Danske Faces Money-Laundering Probe After Browder Complaint

(Bloomberg) -- Danske Bank A/S faces a new Estonian investigation of alleged money laundering through its branch in the Baltic country, compounding a legal headache that has spooked investors in Denmark’s biggest bank.

The Estonian Prosecutor’s Office announced the probe on Tuesday after it reviewed a complaint from Bill Browder, a co-founder of Hermitage Capital. It’s too early to say how long the investigation may last, Kaarel Kallas, a spokesman for the agency, said by telephone in Tallinn.

Danske Faces Money-Laundering Probe After Browder Complaint

Danske Bank is ready to assist with the probe, spokesman Kenni Leth said by email. “It’s up to the authorities to decide how to address the issue,” he said. “We have no further comment at this stage.”

Browder’s allegations focus on mostly Russian money he says was funneled through Danske’s Estonian unit in the years 2007 to 2013. The case takes its starting point in $230 million that Browder says can be traced back to transactions linked to the death of his lawyer, Sergei Magnitsky. He says the full amount laundered through the bank may exceed $9 billion.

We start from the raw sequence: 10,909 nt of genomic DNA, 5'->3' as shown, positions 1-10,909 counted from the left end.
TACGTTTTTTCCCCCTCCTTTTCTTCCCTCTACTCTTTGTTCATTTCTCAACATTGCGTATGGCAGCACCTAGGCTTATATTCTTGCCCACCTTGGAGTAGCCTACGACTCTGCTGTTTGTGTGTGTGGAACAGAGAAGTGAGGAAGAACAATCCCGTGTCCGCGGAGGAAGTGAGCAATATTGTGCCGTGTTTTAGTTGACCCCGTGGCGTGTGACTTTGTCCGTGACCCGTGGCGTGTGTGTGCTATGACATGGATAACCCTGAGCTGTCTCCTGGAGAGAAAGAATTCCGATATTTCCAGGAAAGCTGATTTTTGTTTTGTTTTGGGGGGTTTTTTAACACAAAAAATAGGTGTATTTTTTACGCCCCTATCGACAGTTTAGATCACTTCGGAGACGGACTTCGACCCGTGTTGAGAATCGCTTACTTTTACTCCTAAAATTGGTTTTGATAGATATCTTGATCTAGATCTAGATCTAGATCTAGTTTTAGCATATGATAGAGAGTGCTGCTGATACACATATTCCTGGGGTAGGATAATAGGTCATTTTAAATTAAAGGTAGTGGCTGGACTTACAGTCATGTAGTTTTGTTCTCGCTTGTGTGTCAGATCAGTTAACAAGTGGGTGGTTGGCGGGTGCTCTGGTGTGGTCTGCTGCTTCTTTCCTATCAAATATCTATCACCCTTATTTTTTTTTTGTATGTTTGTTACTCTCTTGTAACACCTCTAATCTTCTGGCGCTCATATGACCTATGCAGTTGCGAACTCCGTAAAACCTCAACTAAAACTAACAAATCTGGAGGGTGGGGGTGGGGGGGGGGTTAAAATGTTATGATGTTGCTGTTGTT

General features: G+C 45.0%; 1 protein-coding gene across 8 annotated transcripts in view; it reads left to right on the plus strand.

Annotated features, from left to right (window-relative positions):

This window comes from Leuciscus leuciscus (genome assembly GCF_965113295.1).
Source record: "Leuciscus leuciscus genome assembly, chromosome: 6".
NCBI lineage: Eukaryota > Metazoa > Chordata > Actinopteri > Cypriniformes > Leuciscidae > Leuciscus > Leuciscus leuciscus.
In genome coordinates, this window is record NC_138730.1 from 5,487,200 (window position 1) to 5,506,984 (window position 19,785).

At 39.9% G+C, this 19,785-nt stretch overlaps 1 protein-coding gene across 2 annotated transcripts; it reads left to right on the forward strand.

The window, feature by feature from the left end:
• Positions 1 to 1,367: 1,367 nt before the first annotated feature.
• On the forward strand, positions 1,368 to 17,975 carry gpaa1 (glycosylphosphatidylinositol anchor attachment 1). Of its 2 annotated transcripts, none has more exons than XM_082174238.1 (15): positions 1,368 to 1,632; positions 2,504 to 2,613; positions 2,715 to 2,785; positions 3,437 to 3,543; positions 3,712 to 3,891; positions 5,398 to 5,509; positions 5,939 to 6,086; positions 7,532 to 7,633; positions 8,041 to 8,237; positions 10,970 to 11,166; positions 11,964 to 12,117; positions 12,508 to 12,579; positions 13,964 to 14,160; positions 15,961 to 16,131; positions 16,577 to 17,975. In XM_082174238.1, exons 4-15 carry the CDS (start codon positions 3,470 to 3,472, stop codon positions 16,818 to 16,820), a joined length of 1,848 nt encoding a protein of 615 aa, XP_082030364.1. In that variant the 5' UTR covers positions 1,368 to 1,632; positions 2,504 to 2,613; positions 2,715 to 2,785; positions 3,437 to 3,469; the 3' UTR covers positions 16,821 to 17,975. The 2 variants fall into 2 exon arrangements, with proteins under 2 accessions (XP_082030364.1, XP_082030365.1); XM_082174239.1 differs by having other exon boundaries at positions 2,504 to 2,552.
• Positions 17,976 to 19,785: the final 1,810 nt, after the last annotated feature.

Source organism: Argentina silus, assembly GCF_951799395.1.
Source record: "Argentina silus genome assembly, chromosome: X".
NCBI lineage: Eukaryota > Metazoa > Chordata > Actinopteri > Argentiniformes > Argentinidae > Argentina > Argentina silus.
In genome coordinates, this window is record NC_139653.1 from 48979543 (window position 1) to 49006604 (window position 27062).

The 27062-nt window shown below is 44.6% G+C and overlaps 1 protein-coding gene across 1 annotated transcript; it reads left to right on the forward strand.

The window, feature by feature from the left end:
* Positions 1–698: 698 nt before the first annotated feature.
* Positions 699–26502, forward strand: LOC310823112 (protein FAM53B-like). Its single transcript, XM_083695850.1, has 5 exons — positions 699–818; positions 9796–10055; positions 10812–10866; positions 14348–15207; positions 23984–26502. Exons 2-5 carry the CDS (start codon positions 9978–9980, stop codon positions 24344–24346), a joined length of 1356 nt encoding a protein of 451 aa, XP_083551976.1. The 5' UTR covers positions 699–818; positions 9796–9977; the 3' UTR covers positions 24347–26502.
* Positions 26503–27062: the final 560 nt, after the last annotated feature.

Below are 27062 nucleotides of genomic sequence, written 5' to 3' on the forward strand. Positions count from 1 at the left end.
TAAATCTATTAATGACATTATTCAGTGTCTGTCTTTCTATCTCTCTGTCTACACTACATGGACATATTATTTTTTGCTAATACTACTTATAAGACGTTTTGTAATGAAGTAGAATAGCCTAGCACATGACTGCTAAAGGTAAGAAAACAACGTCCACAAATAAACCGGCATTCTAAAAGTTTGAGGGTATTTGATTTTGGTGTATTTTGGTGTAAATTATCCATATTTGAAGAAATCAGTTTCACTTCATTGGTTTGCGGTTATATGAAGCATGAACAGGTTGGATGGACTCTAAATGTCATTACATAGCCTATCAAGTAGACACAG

‘Political Scandal’

The new investigation is “crucial because Danske Bank in Estonia was one of the main transit points of the money from the Magnitsky case before it was then distributed all over Europe,” Browder said on Tuesday. “This has morphed into an enormous political scandal in both Denmark and Estonia, and it’s good that it’s no longer being swept under the carpet.”

This new twist in the scandal that has engulfed Danske Bank comes after Browder’s unsuccessful attempts in the past to persuade Danish and Estonian authorities to prosecute Danske, though the amounts thought to have been laundered were then considerably smaller.

Browder called on Danish prosecutors to follow Estonia’s lead. He filed a similar complaint in Denmark earlier this month based on the same information, and said he’s yet to hear whether authorities have started an investigation.

‘Tough Questions’

“They should open a criminal case, and they have an obligation based on their lack of action in the past to make it clear whether they are or they’re not,” Browder said. If they don’t, “parliamentary oversight should kick in to ask very tough questions about why they wouldn’t be.”

Denmark’s prosecutor’s office is “following the case closely and working with authorities in Estonia and other countries,” spokesman Simon Gosvig said.

Danske Bank has said it can’t comment on the case until it publishes the findings of an internal investigation, due in September. The bank has earmarked about 1.5 billion kroner ($236 million) in profit from the Estonian unit that management says should be donated to society, though it hasn’t yet identified a specific recipient.

Separately, the Estonian parliament’s Legal Affairs Committee on Tuesday moved to strengthen the country’s anti-money laundering rules in light of the Danske case, spokeswoman Epp-Mare Kukemelk said by telephone. Party groups in the assembly also have until Sept. 12 to submit opinions on whether to create an ad hoc parliamentary committee to investigate the Danske case, she said.

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